It is a blended word from man and explaining, and is a pejorative term.
Mansplaining — explaining without regard to the fact that the explainee knows more than the explainer, often done by a man to a woman and with the assumption that the woman does not already know what he is telling her.
It is a concept created by Rebecca Solnit in the early 2000s in an essay entitled Men Explain Things To Me. Solnit didn’t use the word mansplain but she explained it, describing the time a man explained a book to her without acknowledging that she herself wrote it.
A month later the word appeared in a comment on the social network LiveJournal. It became popular among feminist bloggers before entering mainstream commentary. The word was included in 2010 by the New York Times as one of its words of the year.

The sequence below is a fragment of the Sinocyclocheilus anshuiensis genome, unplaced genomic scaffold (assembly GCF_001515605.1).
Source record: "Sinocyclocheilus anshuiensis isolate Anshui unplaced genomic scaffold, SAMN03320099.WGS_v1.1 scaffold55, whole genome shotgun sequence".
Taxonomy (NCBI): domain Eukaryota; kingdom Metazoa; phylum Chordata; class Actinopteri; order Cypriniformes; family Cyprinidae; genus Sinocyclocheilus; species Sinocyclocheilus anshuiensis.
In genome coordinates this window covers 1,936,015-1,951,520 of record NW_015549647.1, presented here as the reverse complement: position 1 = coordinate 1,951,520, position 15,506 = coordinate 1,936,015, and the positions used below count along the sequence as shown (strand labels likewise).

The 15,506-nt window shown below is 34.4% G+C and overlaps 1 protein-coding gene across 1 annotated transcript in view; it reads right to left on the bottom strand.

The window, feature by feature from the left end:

Women experience mansplaining in a wide variety of fields, the workplace, personal life, social media, etc. The concept describes a phenomenon that involves an overconfident man who explains something, usually to a woman, in a way that feels patronizing and condescending. The most heard sentence is “let me explain to you…”.
Even if the word is a neologism, the phenomenon is quite old and it is deeply rooted in our societies, to the point that some people don’t even recognize it when it happens. An example of this is a man lecturing a woman about menstrual cramps.
Sometimes mansplaining appears in more indirect forms, like a constant interruption, or talking over. It is considered a subtle manifestation of sexist conduct.
See more resources
Bridges, J. (2017). Gendering metapragmatics in online discourse: ‘Mansplaining man gonna mansplain…’. Discourse, Context & Media, 20, 94–102. https://doi.org/10.1016/j.dcm.2017.09.010.CrossRefGoogle Scholar